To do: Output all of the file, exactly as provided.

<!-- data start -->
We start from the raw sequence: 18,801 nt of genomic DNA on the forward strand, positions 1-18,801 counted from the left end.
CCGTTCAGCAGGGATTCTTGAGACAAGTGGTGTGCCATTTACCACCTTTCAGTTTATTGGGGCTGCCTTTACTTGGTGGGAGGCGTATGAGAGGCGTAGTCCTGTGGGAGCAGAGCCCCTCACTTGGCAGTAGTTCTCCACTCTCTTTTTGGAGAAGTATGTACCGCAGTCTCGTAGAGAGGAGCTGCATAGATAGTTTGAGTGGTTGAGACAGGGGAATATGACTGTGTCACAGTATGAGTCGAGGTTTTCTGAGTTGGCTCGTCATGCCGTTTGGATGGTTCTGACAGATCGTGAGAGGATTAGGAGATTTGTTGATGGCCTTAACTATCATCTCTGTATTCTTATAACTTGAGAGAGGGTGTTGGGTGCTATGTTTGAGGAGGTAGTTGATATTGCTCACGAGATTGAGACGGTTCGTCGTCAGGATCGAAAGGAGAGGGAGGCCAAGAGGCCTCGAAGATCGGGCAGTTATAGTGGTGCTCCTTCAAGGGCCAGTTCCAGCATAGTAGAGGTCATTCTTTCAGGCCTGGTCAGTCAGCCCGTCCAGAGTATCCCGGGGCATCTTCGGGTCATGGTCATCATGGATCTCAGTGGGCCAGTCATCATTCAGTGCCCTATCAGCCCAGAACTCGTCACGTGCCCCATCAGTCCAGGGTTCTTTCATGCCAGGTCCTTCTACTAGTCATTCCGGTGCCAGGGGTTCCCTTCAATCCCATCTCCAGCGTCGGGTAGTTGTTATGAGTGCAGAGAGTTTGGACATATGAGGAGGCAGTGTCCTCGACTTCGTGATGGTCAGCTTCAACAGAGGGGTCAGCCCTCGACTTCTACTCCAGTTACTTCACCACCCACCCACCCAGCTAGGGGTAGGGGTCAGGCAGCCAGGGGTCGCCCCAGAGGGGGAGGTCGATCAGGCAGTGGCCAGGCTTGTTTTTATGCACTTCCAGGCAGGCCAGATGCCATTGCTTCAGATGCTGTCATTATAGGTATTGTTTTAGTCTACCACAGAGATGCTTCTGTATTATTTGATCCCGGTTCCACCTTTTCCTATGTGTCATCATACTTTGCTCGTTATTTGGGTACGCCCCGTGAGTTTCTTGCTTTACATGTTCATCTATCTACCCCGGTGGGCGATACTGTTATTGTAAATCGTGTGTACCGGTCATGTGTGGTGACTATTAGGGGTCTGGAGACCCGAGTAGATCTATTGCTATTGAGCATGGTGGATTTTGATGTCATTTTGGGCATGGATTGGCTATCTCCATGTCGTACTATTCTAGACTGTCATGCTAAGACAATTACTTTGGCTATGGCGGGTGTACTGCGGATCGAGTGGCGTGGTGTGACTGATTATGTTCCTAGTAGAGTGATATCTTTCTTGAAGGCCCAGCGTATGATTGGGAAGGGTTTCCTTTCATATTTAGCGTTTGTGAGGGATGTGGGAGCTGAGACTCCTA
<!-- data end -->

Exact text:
We start from the raw sequence: 18,801 nt of genomic DNA on the forward strand, positions 1-18,801 counted from the left end.
CCGTTCAGCAGGGATTCTTGAGACAAGTGGTGTGCCATTTACCACCTTTCAGTTTATTGGGGCTGCCTTTACTTGGTGGGAGGCGTATGAGAGGCGTAGTCCTGTGGGAGCAGAGCCCCTCACTTGGCAGTAGTTCTCCACTCTCTTTTTGGAGAAGTATGTACCGCAGTCTCGTAGAGAGGAGCTGCATAGATAGTTTGAGTGGTTGAGACAGGGGAATATGACTGTGTCACAGTATGAGTCGAGGTTTTCTGAGTTGGCTCGTCATGCCGTTTGGATGGTTCTGACAGATCGTGAGAGGATTAGGAGATTTGTTGATGGCCTTAACTATCATCTCTGTATTCTTATAACTTGAGAGAGGGTGTTGGGTGCTATGTTTGAGGAGGTAGTTGATATTGCTCACGAGATTGAGACGGTTCGTCGTCAGGATCGAAAGGAGAGGGAGGCCAAGAGGCCTCGAAGATCGGGCAGTTATAGTGGTGCTCCTTCAAGGGCCAGTTCCAGCATAGTAGAGGTCATTCTTTCAGGCCTGGTCAGTCAGCCCGTCCAGAGTATCCCGGGGCATCTTCGGGTCATGGTCATCATGGATCTCAGTGGGCCAGTCATCATTCAGTGCCCTATCAGCCCAGAACTCGTCACGTGCCCCATCAGTCCAGGGTTCTTTCATGCCAGGTCCTTCTACTAGTCATTCCGGTGCCAGGGGTTCCCTTCAATCCCATCTCCAGCGTCGGGTAGTTGTTATGAGTGCAGAGAGTTTGGACATATGAGGAGGCAGTGTCCTCGACTTCGTGATGGTCAGCTTCAACAGAGGGGTCAGCCCTCGACTTCTACTCCAGTTACTTCACCACCCACCCACCCAGCTAGGGGTAGGGGTCAGGCAGCCAGGGGTCGCCCCAGAGGGGGAGGTCGATCAGGCAGTGGCCAGGCTTGTTTTTATGCACTTCCAGGCAGGCCAGATGCCATTGCTTCAGATGCTGTCATTATAGGTATTGTTTTAGTCTACCACAGAGATGCTTCTGTATTATTTGATCCCGGTTCCACCTTTTCCTATGTGTCATCATACTTTGCTCGTTATTTGGGTACGCCCCGTGAGTTTCTTGCTTTACATGTTCATCTATCTACCCCGGTGGGCGATACTGTTATTGTAAATCGTGTGTACCGGTCATGTGTGGTGACTATTAGGGGTCTGGAGACCCGAGTAGATCTATTGCTATTGAGCATGGTGGATTTTGATGTCATTTTGGGCATGGATTGGCTATCTCCATGTCGTACTATTCTAGACTGTCATGCTAAGACAATTACTTTGGCTATGGCGGGTGTACTGCGGATCGAGTGGCGTGGTGTGACTGATTATGTTCCTAGTAGAGTGATATCTTTCTTGAAGGCCCAGCGTATGATTGGGAAGGGTTTCCTTTCATATTTAGCGTTTGTGAGGGATGTGGGAGCTGAGACTCCTA